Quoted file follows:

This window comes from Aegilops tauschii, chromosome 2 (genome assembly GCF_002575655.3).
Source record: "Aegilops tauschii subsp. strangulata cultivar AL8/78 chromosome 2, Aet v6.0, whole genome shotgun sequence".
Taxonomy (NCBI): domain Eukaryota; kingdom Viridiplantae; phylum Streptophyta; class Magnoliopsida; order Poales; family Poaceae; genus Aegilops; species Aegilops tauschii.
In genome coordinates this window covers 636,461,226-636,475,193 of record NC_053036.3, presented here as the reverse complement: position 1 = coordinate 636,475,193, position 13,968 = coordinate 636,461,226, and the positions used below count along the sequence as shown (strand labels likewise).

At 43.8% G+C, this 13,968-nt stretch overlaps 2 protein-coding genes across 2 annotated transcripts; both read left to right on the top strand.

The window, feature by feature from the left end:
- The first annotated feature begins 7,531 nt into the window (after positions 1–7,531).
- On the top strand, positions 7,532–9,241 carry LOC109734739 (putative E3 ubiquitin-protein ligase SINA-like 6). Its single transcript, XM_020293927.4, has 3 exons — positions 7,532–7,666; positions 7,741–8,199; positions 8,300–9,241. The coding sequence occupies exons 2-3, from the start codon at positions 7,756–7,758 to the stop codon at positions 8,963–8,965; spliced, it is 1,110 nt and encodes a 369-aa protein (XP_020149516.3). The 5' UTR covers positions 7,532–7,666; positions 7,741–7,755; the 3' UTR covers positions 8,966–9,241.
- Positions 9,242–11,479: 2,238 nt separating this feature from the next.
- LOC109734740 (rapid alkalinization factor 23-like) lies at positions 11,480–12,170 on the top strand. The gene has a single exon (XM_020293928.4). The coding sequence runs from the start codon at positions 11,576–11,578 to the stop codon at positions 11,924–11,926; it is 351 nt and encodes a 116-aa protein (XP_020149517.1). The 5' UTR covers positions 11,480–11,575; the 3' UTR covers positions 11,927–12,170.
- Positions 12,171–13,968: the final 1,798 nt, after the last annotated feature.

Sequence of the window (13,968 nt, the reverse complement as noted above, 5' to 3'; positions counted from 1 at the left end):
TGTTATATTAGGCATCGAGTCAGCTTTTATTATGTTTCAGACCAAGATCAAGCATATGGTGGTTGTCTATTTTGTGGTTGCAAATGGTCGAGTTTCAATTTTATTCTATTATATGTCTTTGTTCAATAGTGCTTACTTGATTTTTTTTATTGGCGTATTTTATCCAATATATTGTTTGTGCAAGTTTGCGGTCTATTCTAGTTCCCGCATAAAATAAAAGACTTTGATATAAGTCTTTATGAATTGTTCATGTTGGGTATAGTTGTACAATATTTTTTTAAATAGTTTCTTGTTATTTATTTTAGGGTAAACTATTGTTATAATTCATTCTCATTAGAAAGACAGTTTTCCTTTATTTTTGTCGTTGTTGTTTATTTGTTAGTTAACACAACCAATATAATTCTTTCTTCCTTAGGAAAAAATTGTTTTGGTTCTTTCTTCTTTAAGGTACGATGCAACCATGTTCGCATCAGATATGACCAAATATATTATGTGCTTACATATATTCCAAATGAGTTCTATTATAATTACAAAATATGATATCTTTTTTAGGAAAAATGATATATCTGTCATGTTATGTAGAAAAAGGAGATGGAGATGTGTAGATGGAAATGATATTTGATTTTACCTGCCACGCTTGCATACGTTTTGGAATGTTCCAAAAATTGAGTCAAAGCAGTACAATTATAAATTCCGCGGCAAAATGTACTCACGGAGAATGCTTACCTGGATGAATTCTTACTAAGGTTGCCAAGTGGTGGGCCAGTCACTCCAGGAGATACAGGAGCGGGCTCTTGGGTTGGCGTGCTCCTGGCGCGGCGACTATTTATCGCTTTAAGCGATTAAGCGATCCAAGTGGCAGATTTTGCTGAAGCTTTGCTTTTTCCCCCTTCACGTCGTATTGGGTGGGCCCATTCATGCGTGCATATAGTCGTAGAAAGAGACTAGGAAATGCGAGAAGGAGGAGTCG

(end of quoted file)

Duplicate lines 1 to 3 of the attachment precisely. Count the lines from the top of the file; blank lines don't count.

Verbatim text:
This window comes from Aegilops tauschii, chromosome 2 (genome assembly GCF_002575655.3).
Source record: "Aegilops tauschii subsp. strangulata cultivar AL8/78 chromosome 2, Aet v6.0, whole genome shotgun sequence".
Taxonomy (NCBI): domain Eukaryota; kingdom Viridiplantae; phylum Streptophyta; class Magnoliopsida; order Poales; family Poaceae; genus Aegilops; species Aegilops tauschii.